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Intuit to Give One Small Business a Free Super Bowl Ad Financial-software firm Intuit launches a contest it's calling 'Small Business Big Game,' and the winning entrepreneur will score air time during the Super Bowl.

By Catherine Clifford

Opinions expressed by Entrepreneur contributors are their own.

The Super Bowl may be the biggest football game of the year, but it's also when some of the biggest brands put on their best shows. This year, small businesses have the chance to be on that same stage as the big boys.

Intuit, the financial software company based in Mountain View, Calif., has launched a contest, "Small Business Big Game," in which small businesses can enter to win a free 30-second Super Bowl commercial. The winning business will also receive help producing and shooting the ad, which will air Feb. 2 in the third quarter of the game.

Related: How Oreo, Other Brands Dominated Twitter During the Super Bowl Power Outage

Super Bowl advertising is generally beyond the budgets of most small companies. A 30-second ad typically cost upwards of $3 million. It happens. Venture-backed online vacation rental marketplace HomeAway bought ads in 2010 and 2011. It has since gone public. For those that have the budget, it's generally considered worth it. This year, 108.7 million TV viewers tuned in to watch the Baltimore Ravens battle the San Francisco 49ers, according to information and measurement company Nielsen.

The 30-second spot is costing Intuit "multiple" millions of dollars, according to Heather McLellan, spokeswoman for Intuit. The company declined to disclose the exact amount it's paying Fox Network for the air time but said that the entire project would cost Intuit approximately $25 million.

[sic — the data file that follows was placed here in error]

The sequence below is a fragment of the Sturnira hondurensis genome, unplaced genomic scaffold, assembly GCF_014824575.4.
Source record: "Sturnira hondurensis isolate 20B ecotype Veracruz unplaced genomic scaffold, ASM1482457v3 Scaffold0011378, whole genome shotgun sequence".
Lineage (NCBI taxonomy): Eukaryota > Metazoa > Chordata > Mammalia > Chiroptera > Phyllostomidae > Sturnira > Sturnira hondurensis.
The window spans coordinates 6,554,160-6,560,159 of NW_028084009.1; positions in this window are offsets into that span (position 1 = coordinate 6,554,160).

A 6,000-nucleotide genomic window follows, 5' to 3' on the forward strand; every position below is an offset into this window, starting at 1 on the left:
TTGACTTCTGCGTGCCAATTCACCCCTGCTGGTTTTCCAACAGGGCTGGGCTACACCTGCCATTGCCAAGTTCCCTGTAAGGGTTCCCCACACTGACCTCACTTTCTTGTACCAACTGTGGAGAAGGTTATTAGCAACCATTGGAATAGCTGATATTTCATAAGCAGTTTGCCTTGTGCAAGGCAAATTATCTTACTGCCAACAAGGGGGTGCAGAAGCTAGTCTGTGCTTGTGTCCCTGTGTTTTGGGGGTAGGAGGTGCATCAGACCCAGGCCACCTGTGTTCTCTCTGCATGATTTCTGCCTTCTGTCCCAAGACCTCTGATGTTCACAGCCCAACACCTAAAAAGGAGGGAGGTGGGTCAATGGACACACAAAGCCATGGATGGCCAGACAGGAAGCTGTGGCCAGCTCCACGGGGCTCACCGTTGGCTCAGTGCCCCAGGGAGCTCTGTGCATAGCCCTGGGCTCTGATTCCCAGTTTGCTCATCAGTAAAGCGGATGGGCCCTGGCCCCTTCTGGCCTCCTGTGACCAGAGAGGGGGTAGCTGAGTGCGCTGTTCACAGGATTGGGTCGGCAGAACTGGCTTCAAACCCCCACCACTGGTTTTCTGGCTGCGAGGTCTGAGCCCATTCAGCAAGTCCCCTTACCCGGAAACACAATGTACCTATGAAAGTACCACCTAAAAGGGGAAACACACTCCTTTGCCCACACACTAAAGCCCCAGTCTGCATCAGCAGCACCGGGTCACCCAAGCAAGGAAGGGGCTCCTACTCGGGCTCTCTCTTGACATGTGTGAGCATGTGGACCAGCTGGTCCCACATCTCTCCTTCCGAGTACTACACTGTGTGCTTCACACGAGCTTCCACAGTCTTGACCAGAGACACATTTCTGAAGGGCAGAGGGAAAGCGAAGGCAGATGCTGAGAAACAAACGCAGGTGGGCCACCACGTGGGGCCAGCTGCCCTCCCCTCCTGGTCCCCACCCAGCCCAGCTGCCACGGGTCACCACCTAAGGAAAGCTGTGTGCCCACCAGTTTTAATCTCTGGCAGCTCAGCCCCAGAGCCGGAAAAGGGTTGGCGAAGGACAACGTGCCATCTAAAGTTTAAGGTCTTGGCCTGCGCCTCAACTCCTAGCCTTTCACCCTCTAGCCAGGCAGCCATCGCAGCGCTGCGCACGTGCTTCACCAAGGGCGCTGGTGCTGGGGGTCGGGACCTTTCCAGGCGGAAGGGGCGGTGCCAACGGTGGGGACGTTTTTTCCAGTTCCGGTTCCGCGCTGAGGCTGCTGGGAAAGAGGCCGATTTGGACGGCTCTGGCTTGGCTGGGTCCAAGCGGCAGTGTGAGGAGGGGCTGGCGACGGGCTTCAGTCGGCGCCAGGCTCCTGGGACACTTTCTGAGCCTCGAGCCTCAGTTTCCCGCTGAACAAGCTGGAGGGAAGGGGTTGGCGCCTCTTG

Related: Super-Bowl Commercials Through a Marketer's Eyes

"The ad will be all about the small business, about their story, about their passion," says McLellan. At the very end of the ad, Intuit's logo will be displayed. McLellan says that Intuit will also very likely "tease" the small-business ad to come.

The business that wins will be provided production assistance from a professional advertising agency, paid for by Intuit. "It is going to be a commercial that is on the same plane as a GM or a Volkswagen or an Anheuser Busch, so when you watch it, it is not going to look like a cable-access show," says celebrity entrepreneur Bill Rancic, a spokesman for the contest. "It's going to rival some of the other ads that you are going to see during the game."

Related: The Art of Positioning Your Brand and Why You Can't Afford to Screw It Up

To get your small business in the running, enter at by Sept. 22. The initial application is limited to 600 characters, which is only a bit more than four tweets. Then contestants are asked to rally friends, family and customers to vote for them on social media. The 50,000 companies with the highest number of votes will move to the second round, when they'll be asked to submit a video and four optional text or photo submissions that answer questions about their businesses. The contest is open only to U.S. businesses with 50 or fewer full-time employees. Entrants do not have to be Intuit customers.

Once the pool has been narrowed to 20, based on social media votes and an internal review board, Intuit's 8,000 employees globally will vote on their favorites. Four finalists will be chosen by November. Each of the four finalists will win a national, professionally produced TV ad, but only one will air during the Super Bowl. The public will vote for its favorite of the final four.

Every business that enters the contest will receive a discount on a year-long subscription to Intuit's popular tax software, QuickBooks. Throughout the contest, Intuit will give out 25 $1,000 grants, which the selected small-business owners can use for anything they choose.

Related: Are Color Trends Important in Product Design?

Catherine Clifford

Senior Entrepreneurship Writer at CNBC

Catherine Clifford is senior entrepreneurship writer at CNBC. She was formerly a senior writer at, the small business reporter at CNNMoney and an assistant in the New York bureau for CNN. Clifford attended Columbia University where she earned a bachelor's degree. She lives in Brooklyn, N.Y. You can follow her on Twitter at @CatClifford.

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